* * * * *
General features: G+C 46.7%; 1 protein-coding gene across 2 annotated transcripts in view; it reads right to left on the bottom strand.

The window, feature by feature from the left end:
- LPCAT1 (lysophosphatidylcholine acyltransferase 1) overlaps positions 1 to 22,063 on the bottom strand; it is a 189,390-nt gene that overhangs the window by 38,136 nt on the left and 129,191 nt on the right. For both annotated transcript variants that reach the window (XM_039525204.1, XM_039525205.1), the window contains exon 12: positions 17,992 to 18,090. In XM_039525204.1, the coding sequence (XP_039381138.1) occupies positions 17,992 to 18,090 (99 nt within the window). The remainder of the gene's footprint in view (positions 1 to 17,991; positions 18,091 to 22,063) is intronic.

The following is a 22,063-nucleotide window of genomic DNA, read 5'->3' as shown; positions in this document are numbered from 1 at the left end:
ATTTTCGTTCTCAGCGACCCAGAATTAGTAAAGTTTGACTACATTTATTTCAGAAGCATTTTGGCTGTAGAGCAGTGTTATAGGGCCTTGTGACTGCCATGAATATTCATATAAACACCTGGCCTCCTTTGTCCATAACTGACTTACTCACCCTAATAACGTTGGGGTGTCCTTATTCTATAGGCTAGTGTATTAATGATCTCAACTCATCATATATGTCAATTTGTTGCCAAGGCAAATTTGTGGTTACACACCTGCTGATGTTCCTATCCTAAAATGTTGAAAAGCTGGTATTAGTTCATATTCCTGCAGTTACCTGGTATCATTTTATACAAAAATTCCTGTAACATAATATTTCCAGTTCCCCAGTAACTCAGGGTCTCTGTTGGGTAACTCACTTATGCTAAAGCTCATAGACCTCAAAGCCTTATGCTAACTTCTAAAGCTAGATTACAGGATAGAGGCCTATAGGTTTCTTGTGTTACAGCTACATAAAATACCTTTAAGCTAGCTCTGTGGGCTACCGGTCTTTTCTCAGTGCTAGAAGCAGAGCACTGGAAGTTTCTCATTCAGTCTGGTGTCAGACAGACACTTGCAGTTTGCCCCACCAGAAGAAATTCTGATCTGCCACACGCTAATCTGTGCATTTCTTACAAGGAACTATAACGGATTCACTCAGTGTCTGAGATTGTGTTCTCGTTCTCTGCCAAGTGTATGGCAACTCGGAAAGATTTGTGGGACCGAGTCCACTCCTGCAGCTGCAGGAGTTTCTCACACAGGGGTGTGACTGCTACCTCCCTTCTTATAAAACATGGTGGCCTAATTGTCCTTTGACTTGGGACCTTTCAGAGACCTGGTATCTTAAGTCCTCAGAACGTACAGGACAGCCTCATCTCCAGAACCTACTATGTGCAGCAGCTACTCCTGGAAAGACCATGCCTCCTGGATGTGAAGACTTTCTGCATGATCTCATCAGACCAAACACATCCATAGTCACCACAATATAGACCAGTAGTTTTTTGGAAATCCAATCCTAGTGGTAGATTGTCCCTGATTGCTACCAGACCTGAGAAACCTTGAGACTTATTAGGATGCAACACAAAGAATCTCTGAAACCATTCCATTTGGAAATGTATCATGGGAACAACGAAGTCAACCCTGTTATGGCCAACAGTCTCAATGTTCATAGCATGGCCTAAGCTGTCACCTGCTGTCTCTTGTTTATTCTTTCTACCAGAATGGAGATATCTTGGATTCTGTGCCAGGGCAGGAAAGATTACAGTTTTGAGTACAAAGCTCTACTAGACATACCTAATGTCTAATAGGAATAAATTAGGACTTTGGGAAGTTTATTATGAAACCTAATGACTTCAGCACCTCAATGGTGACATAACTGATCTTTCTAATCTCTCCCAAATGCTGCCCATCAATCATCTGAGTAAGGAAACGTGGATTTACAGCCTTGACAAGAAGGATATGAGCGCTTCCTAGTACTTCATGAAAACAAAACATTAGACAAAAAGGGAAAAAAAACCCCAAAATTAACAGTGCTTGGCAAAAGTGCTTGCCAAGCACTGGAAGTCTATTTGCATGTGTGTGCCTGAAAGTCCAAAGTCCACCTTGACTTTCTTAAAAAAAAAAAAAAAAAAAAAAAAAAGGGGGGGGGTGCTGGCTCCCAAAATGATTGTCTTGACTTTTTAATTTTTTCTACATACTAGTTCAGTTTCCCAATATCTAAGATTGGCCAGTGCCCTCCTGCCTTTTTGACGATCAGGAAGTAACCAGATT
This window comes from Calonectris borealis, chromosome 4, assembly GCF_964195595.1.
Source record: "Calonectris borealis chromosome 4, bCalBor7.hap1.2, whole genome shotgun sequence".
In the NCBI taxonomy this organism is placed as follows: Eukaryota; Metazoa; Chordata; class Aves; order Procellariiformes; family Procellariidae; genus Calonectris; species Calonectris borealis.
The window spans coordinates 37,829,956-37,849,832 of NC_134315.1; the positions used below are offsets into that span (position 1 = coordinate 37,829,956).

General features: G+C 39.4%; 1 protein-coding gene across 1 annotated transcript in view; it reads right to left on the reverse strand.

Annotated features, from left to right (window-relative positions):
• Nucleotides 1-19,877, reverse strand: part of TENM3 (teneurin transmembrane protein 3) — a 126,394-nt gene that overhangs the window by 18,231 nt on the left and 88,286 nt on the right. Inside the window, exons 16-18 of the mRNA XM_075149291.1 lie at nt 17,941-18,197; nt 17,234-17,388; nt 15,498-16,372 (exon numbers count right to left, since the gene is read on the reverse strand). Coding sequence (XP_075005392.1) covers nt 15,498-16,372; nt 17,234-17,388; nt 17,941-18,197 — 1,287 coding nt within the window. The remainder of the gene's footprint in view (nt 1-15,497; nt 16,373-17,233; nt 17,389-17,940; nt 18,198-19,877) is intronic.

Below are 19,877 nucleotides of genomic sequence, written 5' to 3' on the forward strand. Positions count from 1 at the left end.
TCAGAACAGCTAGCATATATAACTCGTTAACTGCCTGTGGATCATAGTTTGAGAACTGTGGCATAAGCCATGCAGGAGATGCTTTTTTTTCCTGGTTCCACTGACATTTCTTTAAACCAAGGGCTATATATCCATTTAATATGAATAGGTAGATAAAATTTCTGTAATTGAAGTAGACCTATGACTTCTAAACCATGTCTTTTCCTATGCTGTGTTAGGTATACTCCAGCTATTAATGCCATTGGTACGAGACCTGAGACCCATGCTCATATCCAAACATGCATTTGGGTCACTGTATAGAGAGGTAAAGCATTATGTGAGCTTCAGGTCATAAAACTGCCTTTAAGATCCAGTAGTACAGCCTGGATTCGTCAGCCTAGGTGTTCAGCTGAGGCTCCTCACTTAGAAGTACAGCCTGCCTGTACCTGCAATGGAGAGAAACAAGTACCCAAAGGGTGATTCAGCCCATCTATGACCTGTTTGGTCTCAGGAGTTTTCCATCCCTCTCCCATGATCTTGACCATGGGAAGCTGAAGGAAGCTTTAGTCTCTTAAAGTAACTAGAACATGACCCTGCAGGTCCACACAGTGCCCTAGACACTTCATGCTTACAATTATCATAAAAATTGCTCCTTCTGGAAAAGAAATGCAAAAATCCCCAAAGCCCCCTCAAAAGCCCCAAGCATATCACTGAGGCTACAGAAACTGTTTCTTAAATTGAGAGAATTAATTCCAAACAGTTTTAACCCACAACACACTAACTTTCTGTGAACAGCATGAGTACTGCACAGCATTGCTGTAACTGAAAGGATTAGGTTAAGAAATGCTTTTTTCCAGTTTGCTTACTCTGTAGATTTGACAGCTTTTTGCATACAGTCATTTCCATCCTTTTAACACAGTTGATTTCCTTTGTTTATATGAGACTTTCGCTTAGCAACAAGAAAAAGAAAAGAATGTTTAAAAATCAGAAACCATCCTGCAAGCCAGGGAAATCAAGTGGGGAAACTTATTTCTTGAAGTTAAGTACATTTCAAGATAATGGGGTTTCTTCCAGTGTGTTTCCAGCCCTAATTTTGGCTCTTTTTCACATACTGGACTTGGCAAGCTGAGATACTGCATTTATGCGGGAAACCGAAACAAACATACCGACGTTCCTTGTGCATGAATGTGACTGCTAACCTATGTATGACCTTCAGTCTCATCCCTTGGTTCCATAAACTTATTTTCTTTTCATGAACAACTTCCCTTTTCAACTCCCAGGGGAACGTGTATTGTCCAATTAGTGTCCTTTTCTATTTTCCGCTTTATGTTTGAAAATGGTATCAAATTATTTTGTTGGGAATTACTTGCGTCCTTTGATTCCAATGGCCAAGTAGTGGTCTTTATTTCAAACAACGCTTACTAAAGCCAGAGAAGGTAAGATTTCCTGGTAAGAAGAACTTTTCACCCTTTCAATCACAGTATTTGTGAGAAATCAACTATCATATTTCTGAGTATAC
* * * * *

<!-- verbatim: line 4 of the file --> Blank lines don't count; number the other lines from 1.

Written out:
The following is a 22,063-nucleotide window of genomic DNA, read 5'->3' as shown; positions in this document are numbered from 1 at the left end: